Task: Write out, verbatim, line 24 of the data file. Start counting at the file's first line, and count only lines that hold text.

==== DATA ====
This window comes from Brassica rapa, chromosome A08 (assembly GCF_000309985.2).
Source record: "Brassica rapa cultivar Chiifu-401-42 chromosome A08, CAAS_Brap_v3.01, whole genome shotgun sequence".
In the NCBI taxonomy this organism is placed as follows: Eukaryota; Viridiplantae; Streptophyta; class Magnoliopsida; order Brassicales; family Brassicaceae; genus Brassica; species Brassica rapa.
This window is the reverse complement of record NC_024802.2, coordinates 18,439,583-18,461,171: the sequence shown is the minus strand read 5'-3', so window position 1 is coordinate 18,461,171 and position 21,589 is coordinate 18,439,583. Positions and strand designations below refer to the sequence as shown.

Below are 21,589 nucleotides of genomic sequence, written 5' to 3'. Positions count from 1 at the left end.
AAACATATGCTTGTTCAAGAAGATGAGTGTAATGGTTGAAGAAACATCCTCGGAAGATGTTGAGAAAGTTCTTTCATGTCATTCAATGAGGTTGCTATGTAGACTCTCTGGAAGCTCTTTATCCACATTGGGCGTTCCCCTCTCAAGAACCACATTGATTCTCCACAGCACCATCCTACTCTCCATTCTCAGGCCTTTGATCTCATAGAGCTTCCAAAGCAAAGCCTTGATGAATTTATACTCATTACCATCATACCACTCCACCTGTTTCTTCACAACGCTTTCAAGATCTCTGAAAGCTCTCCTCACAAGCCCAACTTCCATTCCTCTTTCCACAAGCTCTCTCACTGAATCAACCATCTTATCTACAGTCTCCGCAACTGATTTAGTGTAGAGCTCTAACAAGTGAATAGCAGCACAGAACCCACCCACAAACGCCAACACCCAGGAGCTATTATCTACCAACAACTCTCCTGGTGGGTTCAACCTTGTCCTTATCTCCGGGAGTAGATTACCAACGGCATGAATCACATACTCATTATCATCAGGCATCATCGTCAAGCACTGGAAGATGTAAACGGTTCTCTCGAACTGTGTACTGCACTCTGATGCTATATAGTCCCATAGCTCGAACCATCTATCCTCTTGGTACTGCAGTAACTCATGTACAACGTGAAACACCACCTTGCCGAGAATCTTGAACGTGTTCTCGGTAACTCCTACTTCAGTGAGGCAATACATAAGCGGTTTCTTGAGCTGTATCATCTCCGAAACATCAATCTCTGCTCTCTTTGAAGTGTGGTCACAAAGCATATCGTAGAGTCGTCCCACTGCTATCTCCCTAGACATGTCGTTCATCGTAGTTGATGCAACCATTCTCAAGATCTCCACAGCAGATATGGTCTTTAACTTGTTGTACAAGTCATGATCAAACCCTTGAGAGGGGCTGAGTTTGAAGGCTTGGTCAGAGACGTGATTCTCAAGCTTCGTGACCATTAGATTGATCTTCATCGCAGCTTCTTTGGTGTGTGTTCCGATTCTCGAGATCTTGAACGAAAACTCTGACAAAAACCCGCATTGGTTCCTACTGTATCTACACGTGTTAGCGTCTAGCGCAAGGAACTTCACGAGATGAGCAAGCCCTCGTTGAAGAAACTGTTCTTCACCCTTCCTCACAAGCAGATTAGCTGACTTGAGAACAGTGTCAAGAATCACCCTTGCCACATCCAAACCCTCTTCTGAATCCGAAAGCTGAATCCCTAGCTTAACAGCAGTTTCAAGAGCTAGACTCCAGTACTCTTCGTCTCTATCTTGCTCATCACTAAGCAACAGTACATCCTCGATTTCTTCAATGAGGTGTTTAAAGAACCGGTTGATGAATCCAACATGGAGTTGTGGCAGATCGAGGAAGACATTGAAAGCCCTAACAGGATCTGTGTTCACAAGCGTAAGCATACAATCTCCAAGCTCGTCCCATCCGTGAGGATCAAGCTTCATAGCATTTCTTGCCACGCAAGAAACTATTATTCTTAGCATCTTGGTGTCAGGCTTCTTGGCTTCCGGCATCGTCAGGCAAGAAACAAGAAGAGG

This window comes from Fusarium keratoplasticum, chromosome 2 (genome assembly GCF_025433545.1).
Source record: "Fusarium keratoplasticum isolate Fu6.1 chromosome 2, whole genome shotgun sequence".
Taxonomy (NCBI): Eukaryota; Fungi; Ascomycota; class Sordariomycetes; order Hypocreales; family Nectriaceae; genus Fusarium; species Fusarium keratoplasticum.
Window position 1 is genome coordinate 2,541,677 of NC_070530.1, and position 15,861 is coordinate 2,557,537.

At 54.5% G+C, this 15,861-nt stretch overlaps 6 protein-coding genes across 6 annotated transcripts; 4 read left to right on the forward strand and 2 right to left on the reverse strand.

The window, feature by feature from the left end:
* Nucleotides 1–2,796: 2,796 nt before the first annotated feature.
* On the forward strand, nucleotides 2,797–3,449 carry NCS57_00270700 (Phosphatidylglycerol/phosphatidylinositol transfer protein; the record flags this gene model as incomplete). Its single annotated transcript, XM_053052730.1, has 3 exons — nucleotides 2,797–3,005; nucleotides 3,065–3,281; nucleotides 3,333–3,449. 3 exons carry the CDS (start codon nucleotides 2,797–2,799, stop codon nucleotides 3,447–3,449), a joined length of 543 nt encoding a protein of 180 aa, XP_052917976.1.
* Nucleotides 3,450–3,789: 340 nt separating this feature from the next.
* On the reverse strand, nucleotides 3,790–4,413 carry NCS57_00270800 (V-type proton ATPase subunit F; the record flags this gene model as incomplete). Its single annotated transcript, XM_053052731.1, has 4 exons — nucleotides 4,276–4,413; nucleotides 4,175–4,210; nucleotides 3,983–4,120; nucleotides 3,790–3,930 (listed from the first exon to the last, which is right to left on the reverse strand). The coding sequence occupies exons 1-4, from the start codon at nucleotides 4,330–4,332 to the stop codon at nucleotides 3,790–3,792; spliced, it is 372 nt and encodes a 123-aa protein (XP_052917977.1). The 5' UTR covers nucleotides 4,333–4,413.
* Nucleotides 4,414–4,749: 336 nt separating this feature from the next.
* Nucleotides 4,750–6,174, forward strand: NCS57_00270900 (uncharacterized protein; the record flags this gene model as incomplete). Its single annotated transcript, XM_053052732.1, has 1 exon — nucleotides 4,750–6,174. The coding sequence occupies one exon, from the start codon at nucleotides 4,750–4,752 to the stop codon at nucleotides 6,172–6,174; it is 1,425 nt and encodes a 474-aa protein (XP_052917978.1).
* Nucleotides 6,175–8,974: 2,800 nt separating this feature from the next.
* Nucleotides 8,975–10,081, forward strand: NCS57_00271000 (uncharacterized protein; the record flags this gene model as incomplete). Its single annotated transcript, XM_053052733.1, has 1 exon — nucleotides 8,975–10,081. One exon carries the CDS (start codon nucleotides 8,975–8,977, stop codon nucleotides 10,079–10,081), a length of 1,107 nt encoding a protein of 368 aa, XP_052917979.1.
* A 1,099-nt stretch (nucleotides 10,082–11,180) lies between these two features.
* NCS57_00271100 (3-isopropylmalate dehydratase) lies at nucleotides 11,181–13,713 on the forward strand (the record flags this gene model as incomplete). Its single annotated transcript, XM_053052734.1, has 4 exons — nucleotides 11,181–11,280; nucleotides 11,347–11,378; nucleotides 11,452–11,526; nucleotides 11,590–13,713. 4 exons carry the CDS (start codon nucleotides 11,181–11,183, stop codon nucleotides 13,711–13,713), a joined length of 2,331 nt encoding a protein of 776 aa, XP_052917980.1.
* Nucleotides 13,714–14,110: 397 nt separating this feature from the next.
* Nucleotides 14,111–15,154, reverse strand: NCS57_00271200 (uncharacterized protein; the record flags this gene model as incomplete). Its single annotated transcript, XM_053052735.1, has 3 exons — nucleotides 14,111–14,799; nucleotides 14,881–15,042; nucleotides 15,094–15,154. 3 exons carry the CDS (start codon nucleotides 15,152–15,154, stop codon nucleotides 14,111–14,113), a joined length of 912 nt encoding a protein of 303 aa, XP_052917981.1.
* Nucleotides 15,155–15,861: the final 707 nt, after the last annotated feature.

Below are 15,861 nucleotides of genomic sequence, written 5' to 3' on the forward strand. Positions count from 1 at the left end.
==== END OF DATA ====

* Nucleotides 14,111–15,154, reverse strand: NCS57_00271200 (uncharacterized protein; the record flags this gene model as incomplete). Its single annotated transcript, XM_053052735.1, has 3 exons — nucleotides 14,111–14,799; nucleotides 14,881–15,042; nucleotides 15,094–15,154. 3 exons carry the CDS (start codon nucleotides 15,152–15,154, stop codon nucleotides 14,111–14,113), a joined length of 912 nt encoding a protein of 303 aa, XP_052917981.1.